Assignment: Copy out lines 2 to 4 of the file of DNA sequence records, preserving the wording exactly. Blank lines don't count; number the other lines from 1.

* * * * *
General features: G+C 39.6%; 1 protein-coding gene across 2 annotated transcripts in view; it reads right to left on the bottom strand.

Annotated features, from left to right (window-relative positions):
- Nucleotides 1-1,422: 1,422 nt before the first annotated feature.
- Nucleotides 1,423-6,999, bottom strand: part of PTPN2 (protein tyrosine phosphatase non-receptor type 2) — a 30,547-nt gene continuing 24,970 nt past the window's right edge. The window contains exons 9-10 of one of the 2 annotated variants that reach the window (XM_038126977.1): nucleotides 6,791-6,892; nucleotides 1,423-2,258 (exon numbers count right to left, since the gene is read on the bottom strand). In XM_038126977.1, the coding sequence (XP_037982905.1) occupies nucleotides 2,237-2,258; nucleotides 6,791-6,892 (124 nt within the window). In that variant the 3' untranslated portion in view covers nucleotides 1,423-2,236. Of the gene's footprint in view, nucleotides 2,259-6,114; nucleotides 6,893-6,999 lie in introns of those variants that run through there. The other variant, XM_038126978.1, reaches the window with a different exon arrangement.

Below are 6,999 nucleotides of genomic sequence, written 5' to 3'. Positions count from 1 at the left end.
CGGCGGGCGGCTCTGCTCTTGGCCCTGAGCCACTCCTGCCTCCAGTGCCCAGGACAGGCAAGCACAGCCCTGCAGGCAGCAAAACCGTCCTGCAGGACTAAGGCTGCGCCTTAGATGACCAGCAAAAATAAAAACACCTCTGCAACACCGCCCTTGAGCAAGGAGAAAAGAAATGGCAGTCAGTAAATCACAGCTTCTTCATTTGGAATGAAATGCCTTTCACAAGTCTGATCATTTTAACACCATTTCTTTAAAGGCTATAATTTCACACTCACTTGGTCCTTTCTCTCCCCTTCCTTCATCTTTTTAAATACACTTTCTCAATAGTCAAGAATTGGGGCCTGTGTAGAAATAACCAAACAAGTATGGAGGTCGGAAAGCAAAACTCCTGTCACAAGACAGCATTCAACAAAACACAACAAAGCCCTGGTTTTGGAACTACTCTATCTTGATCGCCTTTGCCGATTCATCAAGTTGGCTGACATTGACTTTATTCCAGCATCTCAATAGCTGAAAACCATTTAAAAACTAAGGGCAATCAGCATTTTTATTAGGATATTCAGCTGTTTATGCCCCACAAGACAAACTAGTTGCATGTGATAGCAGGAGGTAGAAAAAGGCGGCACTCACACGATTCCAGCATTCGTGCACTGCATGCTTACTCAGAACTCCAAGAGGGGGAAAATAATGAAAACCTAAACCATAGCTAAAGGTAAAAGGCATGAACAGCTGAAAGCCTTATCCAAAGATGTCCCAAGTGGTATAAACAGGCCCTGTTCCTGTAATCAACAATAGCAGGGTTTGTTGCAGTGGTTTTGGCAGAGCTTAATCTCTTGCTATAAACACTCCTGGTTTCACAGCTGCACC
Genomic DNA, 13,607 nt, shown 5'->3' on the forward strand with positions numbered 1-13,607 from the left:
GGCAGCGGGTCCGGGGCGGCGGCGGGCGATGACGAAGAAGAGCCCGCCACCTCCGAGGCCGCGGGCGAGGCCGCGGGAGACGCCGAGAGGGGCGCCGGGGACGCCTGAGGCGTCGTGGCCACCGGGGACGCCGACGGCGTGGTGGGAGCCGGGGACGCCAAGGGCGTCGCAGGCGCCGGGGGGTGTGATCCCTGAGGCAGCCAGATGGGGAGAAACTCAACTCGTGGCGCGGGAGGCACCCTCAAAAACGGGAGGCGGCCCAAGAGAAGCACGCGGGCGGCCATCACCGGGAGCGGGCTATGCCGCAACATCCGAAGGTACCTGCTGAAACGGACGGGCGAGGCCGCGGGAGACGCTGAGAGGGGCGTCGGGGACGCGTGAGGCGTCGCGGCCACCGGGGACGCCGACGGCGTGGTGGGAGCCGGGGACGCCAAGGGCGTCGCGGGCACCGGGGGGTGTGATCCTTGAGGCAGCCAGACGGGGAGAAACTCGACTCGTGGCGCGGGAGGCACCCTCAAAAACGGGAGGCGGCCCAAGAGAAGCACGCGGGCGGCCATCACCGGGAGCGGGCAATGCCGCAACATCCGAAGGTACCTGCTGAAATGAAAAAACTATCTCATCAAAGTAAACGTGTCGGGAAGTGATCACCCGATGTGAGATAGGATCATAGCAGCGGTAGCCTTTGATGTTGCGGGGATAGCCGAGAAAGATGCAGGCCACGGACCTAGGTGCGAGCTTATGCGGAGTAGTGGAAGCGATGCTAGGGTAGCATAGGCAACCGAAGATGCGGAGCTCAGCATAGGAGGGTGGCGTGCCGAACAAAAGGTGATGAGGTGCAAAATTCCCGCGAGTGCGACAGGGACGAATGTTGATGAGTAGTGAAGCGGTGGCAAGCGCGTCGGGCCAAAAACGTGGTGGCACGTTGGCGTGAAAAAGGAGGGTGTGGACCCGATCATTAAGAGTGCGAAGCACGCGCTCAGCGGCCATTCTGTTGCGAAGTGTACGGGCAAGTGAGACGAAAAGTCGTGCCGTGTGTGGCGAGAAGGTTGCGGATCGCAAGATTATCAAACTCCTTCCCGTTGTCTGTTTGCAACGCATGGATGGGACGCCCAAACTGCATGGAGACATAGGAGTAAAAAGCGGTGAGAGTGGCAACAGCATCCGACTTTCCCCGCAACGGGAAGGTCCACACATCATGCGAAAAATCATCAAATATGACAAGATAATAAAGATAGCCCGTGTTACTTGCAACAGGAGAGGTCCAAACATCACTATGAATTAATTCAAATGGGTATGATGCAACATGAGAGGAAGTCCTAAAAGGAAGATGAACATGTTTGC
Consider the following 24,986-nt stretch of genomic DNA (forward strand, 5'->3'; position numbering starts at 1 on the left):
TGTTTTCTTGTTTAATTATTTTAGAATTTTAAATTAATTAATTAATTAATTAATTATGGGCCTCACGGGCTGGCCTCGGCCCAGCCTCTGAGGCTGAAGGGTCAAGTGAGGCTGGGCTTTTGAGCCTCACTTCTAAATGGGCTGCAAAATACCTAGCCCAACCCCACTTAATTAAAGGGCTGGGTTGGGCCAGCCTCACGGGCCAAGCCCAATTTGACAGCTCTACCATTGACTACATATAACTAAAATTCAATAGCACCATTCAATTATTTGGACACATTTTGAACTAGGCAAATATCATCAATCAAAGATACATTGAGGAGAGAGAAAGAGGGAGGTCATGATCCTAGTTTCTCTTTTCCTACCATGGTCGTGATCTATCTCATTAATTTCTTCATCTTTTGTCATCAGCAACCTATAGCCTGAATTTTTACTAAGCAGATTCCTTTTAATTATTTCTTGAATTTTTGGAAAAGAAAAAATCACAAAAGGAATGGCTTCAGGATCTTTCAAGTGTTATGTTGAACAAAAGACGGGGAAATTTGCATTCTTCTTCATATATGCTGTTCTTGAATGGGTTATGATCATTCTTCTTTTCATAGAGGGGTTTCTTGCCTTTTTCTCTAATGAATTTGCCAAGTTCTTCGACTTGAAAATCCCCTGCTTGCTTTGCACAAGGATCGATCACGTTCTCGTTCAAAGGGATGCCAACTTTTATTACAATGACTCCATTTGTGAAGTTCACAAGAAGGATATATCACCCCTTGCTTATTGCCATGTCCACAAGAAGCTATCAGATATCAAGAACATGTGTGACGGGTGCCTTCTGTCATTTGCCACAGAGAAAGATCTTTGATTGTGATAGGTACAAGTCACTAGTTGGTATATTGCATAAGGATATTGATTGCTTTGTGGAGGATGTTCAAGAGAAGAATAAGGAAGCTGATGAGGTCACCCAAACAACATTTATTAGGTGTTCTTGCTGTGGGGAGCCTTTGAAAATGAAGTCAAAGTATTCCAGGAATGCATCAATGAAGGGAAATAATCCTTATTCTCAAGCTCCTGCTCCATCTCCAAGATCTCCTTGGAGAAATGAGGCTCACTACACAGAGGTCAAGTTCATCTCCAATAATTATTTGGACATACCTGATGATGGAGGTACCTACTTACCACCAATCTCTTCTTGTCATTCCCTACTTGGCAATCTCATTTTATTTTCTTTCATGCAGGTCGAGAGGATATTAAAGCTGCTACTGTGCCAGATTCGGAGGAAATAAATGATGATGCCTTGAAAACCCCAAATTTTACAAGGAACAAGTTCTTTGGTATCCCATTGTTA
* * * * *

Annotated features, from left to right (window-relative positions):
- Nucleotides 1-1,422: 1,422 nt before the first annotated feature.
- Nucleotides 1,423-6,999, bottom strand: part of PTPN2 (protein tyrosine phosphatase non-receptor type 2) — a 30,547-nt gene continuing 24,970 nt past the window's right edge. The window contains exons 9-10 of one of the 2 annotated variants that reach the window (XM_038126977.1): nucleotides 6,791-6,892; nucleotides 1,423-2,258 (exon numbers count right to left, since the gene is read on the bottom strand). In XM_038126977.1, the coding sequence (XP_037982905.1) occupies nucleotides 2,237-2,258; nucleotides 6,791-6,892 (124 nt within the window). In that variant the 3' untranslated portion in view covers nucleotides 1,423-2,236. Of the gene's footprint in view, nucleotides 2,259-6,114; nucleotides 6,893-6,999 lie in introns of those variants that run through there. The other variant, XM_038126978.1, reaches the window with a different exon arrangement.